November 22nd saw Gambling Minister Stuart Andrew delivering a speech at the Annual Convention of the British Amusement Catering Trade Association (Bacta), confirming that the government intends to move forward with the publication of its gambling white paper by 2024. The proposals outlined in the white paper aim to introduce a number of changes to gambling-related legislation, which will modernise land-based gambling should they be implemented as planned by summer 2024.
Mr Andrew began by acknowledging the arcade and amusement sector’s significance for the UK economy, and he reaffirmed the government’s dedication to offering support to industry players amid commercial challenges. Modernisation was presented as the key solution to the said hurdles.
Making Land-Based Gambling Suitable for Today’s Customers
The current 80/20 rule was the first proposal to be addressed by Mr Andrew. The rule currently dictates that up to 20% of an establishment’s gambling equipment can comprise Category B machines. The rest must fall under categories C or D. According to Mr Andrew, the government recognises that the said ratio is no longer appropriate for neither businesses nor clients, a sentiment shared by Bacta members as shown by the feedback and evidence they have provided to the government regarding the matter. He also noted that the government has sought consultation on weather to do away with the 80/20 ratio as a whole.
The next issue Stuart Andrew focused on was that of the piece of legislation that currently prohibits the direct usage of debit cards when it comes to gambling equipment, and he stated that this ban is not suitable for the spending habits of modern UK gamblers. Mr Andrew also emphasised that amending this legislation would take time due to the technical challenges distributors and operators alike would need to overcome. An emphasis was also put on the necessity of introducing a framework of minimum standards that can ensure consumer safety.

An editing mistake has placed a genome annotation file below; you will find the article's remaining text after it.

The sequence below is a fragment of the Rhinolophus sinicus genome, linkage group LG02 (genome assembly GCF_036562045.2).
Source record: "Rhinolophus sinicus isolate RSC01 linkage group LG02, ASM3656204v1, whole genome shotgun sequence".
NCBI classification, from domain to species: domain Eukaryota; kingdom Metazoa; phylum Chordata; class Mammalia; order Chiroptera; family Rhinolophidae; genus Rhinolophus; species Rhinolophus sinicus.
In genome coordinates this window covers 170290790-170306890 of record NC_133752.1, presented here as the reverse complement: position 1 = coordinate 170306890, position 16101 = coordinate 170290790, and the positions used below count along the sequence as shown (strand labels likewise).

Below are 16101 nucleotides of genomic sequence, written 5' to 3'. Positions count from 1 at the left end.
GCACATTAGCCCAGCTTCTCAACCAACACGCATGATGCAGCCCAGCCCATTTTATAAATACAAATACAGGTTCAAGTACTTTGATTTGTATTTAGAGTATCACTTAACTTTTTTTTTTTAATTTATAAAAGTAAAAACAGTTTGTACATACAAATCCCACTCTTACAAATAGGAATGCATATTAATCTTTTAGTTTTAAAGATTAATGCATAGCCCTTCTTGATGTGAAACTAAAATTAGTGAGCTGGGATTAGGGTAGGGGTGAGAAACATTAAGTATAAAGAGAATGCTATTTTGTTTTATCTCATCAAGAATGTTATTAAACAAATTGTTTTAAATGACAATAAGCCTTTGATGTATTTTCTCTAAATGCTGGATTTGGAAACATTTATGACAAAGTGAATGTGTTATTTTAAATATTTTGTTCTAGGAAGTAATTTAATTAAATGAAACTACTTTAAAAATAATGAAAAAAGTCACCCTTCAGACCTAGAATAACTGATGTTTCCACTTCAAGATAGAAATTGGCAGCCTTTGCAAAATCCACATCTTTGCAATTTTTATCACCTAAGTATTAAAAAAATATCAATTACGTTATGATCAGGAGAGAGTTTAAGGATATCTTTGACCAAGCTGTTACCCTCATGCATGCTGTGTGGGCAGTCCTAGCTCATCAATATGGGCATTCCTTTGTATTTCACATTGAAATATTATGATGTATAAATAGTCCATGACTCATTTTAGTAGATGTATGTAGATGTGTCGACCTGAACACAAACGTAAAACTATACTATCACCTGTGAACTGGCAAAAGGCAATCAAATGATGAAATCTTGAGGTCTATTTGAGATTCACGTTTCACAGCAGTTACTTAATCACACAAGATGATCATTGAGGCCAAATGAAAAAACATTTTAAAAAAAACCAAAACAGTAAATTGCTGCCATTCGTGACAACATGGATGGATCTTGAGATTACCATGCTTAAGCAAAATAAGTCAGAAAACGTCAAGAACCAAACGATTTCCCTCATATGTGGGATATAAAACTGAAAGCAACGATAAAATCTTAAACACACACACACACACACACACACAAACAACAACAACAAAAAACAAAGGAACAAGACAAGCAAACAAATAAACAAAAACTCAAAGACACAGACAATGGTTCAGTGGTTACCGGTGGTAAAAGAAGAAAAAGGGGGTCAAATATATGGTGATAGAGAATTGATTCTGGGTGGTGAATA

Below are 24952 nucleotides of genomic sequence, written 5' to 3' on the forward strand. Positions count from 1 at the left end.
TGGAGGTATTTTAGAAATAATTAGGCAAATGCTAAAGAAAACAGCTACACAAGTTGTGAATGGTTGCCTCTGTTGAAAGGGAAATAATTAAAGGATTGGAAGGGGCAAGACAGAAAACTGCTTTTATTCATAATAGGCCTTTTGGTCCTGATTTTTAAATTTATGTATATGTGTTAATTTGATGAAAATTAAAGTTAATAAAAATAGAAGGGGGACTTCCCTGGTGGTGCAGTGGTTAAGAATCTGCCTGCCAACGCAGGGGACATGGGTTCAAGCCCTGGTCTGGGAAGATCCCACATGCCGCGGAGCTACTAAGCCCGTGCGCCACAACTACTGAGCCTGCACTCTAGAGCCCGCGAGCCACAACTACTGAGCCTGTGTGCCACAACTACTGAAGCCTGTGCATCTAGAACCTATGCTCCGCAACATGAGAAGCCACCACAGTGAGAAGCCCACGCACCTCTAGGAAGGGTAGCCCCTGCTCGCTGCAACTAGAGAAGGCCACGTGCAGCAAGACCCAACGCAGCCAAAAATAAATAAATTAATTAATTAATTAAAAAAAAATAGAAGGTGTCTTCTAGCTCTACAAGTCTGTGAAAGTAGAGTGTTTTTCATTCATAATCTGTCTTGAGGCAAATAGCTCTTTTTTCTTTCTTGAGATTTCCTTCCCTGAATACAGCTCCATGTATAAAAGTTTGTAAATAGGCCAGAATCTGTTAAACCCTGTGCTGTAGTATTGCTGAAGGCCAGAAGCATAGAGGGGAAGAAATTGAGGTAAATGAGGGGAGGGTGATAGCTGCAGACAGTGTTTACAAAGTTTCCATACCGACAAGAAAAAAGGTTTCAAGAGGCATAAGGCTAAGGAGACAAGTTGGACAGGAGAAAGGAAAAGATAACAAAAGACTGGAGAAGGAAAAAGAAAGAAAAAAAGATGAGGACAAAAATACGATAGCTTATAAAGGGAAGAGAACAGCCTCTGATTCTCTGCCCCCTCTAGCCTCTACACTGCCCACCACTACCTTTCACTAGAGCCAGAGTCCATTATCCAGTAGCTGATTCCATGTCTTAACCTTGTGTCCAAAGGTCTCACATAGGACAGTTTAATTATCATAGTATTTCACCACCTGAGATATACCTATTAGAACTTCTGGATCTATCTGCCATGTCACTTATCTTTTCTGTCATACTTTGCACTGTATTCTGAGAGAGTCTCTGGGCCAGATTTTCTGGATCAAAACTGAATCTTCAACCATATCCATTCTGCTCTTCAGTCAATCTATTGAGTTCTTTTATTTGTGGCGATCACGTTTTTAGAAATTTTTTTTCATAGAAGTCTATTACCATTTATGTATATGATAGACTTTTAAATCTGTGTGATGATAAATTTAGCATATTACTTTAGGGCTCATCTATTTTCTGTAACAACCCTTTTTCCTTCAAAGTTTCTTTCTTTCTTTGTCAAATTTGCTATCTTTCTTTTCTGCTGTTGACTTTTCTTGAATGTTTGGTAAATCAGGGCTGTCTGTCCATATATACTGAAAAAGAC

Mr Andrew also sought to address the age limit proposal that will affect Category D fruit machines. He stressed that this change would be made with Family Entertainment Centres in mind, i.e., such machines would not need to be relocated to age-restricted areas. He also thanked Bacta members for the organisation’s own implementation of such a ban, which has been in effect since 2021.
The Significance of the Statutory Levy Proposal
The final topic Mr Andrew touched upon during his speech was that of the proposed statutory levy that would affect online gambling operators. He began by putting an emphasis on the levy’s significance in securing funding for harm prevention, research, and the provision of resources to members of the public who are in need of help.
Mr Andrew continued, reassuring that operator and distributor concerns surrounding the 0.4% levy rate would be put into consideration before the white paper’s implementation. In contrast, land-based operators will be subject to a 0.1% statutory levy should the proposal come to pass, and this “proportionate approach” would not have a negative impact on the sector, according to the MP.
Mr Andrew also implored Bacta members to submit their responses by the consultation’s December 14th deadline if they have not yet done so. He ended his speech by expressing gratitude towards Bacta for the invitation, and he stated that he hoped he has been successful in showing that his “door is open and will remain open” when it comes to the government’s introduction of what he hoped are policies that would lead to a “sustainable future.”
Daniel Williams has started his writing career as a freelance author at a local paper media. After working there for a couple of years and writing on various topics, he found his interest for the gambling industry.